you might need some type of long-term care and that might include everything from somebody
helping you out at home maybe this is a loved one assuming you have somebody at home who
is willing and able and remember it could be physically and emotionally difficult and
it might require expertise but it could include somebody helping you out at home who you know
or you going into a skilled nursing facility and paying those higher costs that are associated
with that higher level of care there are several ways to deal with the costs and that might
include a long-term care insurance policy but those are kind of problematic so definitely
look into them but consider some other alternatives as well maybe instead of maybe to supplement
or maybe you just go with insurance but some other options include saving up assets and
earmarking those for a long-term care event or maybe looking at your home equity as a
safety net to cover some of those big expenses that's not necessarily a fun way to spend
your time so one of the other things you can do is envision how you want your retirement
to unfold and this is a really important step that a lot of people skip it's important to
have something to do with yourself once you stop working you might have gotten a lot of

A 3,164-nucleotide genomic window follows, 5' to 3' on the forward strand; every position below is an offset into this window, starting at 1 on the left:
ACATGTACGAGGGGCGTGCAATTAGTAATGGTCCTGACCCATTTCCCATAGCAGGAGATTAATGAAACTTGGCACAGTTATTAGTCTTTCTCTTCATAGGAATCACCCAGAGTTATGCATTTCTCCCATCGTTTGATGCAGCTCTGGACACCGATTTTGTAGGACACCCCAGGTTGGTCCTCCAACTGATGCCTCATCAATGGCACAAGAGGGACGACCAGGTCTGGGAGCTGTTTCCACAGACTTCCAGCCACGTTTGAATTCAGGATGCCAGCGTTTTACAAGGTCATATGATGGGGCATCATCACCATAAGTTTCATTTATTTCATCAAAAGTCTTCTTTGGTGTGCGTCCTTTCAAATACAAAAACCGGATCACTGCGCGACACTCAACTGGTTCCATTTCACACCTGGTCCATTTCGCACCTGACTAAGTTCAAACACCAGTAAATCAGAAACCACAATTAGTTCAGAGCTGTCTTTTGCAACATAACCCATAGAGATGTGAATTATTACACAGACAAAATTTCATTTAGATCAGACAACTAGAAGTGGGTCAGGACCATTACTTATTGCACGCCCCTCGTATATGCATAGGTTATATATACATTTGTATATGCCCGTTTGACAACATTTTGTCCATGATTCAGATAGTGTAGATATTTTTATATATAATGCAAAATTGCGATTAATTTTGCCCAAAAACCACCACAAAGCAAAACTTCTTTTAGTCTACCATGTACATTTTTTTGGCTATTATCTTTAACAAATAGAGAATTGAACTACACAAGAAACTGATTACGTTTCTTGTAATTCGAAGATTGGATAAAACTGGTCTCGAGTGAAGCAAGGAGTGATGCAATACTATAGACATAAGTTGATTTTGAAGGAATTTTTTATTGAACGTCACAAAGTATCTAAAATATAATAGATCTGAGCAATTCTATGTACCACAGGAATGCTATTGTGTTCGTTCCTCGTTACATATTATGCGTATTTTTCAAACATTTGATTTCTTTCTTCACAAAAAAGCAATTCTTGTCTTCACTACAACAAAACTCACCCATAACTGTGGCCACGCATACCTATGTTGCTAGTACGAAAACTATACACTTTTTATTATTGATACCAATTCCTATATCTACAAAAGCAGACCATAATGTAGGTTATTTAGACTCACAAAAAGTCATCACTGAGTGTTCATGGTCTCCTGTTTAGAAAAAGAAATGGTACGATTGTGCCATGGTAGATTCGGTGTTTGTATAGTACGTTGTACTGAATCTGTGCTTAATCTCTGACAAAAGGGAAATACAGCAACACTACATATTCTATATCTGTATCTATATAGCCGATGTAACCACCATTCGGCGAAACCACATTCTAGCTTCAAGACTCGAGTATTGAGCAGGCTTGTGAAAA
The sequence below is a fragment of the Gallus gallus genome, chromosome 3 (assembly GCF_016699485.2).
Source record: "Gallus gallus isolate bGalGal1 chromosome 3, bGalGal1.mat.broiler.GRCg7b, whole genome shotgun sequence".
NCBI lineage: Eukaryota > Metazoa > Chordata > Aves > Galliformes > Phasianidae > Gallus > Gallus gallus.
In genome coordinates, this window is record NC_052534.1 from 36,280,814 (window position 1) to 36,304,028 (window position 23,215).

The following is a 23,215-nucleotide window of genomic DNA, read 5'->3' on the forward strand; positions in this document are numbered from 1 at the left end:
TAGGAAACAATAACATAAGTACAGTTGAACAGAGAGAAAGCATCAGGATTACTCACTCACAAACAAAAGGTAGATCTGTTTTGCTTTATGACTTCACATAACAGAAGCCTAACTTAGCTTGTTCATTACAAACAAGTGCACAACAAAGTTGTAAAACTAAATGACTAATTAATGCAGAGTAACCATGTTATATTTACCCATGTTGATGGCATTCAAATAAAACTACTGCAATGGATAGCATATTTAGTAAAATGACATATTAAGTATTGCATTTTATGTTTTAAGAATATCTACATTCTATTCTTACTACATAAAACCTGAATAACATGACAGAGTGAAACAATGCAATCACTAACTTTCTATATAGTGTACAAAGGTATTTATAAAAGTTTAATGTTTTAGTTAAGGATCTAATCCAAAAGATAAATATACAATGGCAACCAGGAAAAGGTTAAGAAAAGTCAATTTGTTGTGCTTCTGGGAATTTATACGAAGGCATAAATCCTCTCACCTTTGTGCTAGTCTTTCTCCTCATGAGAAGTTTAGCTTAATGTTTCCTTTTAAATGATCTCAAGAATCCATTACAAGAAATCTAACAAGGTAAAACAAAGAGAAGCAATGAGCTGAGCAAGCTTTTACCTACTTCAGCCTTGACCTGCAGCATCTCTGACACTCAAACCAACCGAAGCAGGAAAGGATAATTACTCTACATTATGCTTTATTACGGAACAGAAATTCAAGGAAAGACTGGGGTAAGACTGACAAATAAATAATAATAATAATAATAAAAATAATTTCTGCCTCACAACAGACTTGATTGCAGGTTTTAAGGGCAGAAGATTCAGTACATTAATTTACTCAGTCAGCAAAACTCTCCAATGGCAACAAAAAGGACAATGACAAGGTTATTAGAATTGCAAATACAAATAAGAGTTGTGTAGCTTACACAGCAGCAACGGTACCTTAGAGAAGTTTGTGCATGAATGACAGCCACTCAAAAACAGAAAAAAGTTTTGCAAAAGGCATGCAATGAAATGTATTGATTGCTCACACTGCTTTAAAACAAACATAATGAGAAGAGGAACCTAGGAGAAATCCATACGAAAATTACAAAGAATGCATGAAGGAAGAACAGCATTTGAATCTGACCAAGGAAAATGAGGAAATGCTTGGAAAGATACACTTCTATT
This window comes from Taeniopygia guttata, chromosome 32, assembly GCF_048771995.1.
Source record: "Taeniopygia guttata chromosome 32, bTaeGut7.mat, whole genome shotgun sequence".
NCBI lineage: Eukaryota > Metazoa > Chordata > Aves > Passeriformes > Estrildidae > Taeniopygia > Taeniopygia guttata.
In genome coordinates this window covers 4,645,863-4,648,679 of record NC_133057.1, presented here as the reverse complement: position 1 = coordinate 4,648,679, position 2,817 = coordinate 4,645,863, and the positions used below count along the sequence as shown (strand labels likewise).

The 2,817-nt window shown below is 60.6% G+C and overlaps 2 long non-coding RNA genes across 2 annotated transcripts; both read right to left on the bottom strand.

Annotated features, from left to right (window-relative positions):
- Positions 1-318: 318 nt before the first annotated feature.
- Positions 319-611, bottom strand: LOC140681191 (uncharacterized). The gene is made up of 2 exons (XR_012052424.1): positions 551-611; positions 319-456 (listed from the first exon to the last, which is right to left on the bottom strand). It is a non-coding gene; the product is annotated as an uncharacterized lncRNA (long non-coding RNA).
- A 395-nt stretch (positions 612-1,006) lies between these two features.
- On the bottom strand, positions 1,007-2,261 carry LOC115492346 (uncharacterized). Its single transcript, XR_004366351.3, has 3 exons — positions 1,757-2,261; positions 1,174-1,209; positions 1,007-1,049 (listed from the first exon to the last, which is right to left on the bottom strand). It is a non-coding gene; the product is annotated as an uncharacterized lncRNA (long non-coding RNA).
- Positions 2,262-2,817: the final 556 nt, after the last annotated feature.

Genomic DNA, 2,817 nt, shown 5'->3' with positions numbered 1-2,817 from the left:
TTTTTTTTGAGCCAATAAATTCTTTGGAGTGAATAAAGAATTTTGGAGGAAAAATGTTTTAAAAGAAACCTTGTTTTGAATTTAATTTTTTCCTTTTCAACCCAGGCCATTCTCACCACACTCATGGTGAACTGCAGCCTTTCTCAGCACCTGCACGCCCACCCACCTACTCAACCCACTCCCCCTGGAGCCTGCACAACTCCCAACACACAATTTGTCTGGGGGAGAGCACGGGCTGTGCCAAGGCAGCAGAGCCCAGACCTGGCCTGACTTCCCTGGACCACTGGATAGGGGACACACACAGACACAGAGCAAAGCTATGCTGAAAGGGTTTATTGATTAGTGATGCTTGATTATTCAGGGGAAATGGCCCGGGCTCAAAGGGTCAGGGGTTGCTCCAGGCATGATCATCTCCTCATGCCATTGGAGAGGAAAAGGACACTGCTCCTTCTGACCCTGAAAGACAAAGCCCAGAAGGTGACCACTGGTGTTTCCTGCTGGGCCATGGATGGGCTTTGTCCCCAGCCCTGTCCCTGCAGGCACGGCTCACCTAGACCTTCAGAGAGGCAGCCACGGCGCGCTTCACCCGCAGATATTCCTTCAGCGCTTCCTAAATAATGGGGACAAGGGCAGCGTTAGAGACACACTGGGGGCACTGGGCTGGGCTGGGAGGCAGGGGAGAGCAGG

your social engagement a lot of your meaning and some of your identity out of your work
and you might want to not necessarily admit that but for a lot of people that's the case
it's easy to say that the main thing you're looking forward to in retirement is not going
to work but you probably want to have some ideas on how you're going to fill your time
and that way you're going to number one enjoy it more and number two there might be some
real benefits in terms of your mental and physical health if you are retiring to something
as opposed to just retiring from work, so ask yourself how will you fill your days? What are you most excited about and interested
in? What can you do to find some meaning and some
purpose during that time? And who might you spend time with, and what
are your plans for keeping your physical health as good as you can possibly keep it? So, I hope you found that helpful.

If you did, please leave a quick thumbs up,
thank you, and take care..

As found on YouTube